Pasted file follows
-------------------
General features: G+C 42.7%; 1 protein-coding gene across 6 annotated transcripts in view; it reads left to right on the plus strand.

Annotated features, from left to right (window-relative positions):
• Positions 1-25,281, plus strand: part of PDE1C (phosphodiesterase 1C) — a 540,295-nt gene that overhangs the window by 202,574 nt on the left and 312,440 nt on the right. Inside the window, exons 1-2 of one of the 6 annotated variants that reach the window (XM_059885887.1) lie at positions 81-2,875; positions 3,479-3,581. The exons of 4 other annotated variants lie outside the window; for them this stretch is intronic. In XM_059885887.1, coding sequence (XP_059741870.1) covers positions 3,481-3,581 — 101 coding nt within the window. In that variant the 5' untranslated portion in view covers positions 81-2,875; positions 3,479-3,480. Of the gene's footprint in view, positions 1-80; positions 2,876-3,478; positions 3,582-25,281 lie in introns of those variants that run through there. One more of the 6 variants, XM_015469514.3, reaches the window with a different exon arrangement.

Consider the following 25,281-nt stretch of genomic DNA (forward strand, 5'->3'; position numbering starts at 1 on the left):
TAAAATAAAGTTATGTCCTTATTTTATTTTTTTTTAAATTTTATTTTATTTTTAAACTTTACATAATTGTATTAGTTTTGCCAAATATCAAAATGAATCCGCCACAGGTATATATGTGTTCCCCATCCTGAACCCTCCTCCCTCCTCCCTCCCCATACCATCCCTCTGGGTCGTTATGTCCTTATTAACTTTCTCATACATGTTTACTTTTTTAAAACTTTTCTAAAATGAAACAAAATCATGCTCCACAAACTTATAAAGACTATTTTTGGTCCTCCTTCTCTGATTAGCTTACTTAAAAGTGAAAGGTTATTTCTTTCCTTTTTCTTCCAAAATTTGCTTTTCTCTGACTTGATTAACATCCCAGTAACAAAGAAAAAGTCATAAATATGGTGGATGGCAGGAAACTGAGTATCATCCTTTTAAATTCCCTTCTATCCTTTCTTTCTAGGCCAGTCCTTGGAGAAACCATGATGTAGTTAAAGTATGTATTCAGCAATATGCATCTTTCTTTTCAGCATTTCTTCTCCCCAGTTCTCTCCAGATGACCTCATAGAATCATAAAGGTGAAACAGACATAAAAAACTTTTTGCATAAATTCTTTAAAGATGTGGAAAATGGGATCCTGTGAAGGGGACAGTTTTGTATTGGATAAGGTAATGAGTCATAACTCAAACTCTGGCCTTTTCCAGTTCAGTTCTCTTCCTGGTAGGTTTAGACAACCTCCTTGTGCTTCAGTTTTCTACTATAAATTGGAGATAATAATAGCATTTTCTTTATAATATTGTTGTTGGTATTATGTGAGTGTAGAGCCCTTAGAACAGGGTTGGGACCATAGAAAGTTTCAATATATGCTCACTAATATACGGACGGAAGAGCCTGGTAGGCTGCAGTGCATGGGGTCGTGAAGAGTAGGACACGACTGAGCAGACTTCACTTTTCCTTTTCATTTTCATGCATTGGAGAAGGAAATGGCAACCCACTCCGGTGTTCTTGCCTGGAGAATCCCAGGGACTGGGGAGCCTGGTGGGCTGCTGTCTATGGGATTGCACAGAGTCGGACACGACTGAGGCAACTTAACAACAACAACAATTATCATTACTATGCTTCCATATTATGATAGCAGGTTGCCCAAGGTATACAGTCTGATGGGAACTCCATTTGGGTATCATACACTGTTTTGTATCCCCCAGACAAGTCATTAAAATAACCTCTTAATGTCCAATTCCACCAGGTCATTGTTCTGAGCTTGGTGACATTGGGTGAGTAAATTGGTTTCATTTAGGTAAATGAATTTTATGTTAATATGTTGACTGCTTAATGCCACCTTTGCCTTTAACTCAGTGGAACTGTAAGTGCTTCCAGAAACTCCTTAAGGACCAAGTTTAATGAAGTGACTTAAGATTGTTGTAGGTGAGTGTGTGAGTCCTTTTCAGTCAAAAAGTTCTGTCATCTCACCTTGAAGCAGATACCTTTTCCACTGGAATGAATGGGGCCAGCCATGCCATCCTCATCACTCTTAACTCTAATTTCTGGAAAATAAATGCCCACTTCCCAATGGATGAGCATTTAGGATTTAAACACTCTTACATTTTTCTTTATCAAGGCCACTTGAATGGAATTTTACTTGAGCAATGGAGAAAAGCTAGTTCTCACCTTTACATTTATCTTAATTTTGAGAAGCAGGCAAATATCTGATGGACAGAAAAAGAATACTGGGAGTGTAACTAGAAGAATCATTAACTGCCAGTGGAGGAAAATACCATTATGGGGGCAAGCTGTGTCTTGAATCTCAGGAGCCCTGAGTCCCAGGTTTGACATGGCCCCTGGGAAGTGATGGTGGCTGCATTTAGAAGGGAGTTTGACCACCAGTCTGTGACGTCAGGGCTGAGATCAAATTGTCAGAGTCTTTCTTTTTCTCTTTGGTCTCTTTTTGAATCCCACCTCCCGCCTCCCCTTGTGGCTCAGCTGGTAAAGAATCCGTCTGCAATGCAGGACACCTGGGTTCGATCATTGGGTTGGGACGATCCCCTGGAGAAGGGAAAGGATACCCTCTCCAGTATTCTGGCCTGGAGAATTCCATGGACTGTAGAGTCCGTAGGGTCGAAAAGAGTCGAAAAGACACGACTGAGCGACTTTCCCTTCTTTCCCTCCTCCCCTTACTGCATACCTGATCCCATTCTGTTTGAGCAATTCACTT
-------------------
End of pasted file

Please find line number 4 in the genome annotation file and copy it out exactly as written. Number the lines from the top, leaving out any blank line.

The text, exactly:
Consider the following 25,281-nt stretch of genomic DNA (forward strand, 5'->3'; position numbering starts at 1 on the left):